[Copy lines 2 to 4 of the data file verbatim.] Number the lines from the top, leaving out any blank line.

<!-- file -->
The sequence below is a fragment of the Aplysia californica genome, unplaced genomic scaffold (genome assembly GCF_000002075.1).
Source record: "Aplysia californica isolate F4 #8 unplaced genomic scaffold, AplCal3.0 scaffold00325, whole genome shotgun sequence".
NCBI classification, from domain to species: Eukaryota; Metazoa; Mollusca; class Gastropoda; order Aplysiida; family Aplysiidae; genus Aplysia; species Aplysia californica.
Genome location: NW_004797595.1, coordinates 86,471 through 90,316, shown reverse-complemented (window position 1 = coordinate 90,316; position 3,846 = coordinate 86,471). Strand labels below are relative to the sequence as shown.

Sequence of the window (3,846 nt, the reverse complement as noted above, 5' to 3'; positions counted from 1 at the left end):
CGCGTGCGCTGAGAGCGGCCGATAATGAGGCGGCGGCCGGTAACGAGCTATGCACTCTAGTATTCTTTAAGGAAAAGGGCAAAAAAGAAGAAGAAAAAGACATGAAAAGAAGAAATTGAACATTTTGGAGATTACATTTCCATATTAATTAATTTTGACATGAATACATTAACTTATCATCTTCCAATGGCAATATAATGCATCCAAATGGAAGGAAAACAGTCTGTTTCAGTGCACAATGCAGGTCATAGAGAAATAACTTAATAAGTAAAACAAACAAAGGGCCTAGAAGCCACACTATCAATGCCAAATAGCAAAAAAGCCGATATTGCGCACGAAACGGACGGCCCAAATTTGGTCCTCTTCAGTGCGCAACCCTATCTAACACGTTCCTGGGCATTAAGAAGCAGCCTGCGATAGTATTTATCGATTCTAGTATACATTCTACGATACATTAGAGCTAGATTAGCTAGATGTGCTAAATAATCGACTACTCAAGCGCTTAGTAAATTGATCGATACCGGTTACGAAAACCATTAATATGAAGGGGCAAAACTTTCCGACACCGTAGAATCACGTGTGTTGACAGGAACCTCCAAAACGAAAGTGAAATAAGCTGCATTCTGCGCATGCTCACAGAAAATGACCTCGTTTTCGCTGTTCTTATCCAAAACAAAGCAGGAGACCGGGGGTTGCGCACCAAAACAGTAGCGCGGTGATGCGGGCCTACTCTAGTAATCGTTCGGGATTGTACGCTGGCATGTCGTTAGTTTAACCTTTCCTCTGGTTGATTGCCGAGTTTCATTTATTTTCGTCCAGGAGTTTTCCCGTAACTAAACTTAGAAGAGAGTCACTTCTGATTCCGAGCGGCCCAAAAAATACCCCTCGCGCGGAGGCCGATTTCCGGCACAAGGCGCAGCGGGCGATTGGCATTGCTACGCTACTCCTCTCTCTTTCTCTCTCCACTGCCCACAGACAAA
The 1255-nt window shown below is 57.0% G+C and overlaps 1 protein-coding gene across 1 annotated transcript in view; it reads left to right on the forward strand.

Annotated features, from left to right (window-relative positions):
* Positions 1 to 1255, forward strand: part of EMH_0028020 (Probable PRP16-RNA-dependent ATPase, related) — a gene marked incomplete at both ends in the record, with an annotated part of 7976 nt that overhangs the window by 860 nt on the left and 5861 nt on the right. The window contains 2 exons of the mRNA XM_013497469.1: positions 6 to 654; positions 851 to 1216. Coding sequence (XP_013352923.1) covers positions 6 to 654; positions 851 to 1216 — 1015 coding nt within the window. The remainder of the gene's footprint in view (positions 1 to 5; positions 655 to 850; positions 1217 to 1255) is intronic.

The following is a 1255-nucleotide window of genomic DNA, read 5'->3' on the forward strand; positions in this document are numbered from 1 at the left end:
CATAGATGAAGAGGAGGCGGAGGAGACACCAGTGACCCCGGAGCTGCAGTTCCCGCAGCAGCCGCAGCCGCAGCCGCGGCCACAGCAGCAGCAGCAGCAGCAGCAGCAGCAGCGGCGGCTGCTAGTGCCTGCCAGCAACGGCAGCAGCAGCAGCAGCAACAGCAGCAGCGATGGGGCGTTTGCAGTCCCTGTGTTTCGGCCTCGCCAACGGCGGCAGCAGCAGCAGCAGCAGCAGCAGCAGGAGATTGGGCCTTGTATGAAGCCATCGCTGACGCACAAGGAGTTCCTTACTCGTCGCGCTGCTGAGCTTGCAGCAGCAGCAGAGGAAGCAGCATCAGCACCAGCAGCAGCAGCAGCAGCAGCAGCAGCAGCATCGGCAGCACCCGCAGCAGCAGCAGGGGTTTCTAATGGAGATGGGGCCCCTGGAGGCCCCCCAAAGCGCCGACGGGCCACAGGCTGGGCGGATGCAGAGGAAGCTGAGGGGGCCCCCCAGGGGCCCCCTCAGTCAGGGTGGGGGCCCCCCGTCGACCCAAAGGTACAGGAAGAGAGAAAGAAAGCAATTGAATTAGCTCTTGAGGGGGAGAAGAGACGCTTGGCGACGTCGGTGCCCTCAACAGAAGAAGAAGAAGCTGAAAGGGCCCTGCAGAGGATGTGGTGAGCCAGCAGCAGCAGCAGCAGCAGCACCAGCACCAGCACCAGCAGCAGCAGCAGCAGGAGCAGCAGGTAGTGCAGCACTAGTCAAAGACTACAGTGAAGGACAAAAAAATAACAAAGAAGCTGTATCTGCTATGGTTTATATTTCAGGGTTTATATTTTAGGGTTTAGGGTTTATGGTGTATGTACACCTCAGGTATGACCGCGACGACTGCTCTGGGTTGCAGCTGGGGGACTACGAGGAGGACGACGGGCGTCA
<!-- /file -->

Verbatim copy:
Source record: "Aplysia californica isolate F4 #8 unplaced genomic scaffold, AplCal3.0 scaffold00325, whole genome shotgun sequence".
NCBI classification, from domain to species: Eukaryota; Metazoa; Mollusca; class Gastropoda; order Aplysiida; family Aplysiidae; genus Aplysia; species Aplysia californica.
Genome location: NW_004797595.1, coordinates 86,471 through 90,316, shown reverse-complemented (window position 1 = coordinate 90,316; position 3,846 = coordinate 86,471). Strand labels below are relative to the sequence as shown.